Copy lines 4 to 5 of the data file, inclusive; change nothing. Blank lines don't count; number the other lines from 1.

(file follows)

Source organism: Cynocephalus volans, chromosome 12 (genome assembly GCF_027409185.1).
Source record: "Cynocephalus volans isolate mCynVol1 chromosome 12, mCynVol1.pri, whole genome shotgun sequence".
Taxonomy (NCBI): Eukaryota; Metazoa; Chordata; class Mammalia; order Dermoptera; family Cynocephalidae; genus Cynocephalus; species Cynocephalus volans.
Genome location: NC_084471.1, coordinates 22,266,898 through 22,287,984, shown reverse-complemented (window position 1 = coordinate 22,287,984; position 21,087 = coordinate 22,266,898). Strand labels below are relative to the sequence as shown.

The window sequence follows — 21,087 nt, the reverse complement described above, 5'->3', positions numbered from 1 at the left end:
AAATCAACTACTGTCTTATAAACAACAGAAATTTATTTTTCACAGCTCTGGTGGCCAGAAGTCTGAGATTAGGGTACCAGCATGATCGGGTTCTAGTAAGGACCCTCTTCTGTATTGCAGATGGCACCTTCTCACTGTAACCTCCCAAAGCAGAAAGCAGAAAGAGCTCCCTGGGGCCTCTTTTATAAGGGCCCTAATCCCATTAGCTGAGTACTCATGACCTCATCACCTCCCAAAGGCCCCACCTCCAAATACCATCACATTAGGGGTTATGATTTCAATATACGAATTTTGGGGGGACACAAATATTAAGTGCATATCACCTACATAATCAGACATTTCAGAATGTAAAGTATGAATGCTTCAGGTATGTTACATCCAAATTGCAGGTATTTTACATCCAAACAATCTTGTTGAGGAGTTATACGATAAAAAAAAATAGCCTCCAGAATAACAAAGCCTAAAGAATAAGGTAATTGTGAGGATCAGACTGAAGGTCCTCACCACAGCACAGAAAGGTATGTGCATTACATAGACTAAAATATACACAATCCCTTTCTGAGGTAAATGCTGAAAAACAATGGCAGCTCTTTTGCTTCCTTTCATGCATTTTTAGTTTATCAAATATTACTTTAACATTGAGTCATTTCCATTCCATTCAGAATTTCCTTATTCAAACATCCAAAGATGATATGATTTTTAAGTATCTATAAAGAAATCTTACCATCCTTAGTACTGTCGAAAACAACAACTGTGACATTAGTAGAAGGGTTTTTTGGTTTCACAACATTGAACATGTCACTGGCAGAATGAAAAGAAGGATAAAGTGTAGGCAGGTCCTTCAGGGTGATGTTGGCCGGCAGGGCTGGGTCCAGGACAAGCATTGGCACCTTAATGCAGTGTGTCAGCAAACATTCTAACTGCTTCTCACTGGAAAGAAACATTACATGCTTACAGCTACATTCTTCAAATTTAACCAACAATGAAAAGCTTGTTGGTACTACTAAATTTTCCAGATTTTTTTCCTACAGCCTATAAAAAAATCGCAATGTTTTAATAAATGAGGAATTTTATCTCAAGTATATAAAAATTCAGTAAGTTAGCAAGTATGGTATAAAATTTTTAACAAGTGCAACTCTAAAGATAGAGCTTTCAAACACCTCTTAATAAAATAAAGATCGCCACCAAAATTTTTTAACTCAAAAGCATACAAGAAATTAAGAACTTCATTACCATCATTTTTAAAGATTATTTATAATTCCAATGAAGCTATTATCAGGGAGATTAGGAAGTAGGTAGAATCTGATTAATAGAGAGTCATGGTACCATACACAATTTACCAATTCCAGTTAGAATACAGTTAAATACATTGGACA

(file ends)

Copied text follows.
Genome location: NC_084471.1, coordinates 22,266,898 through 22,287,984, shown reverse-complemented (window position 1 = coordinate 22,287,984; position 21,087 = coordinate 22,266,898). Strand labels below are relative to the sequence as shown.

The window sequence follows — 21,087 nt, the reverse complement described above, 5'->3', positions numbered from 1 at the left end: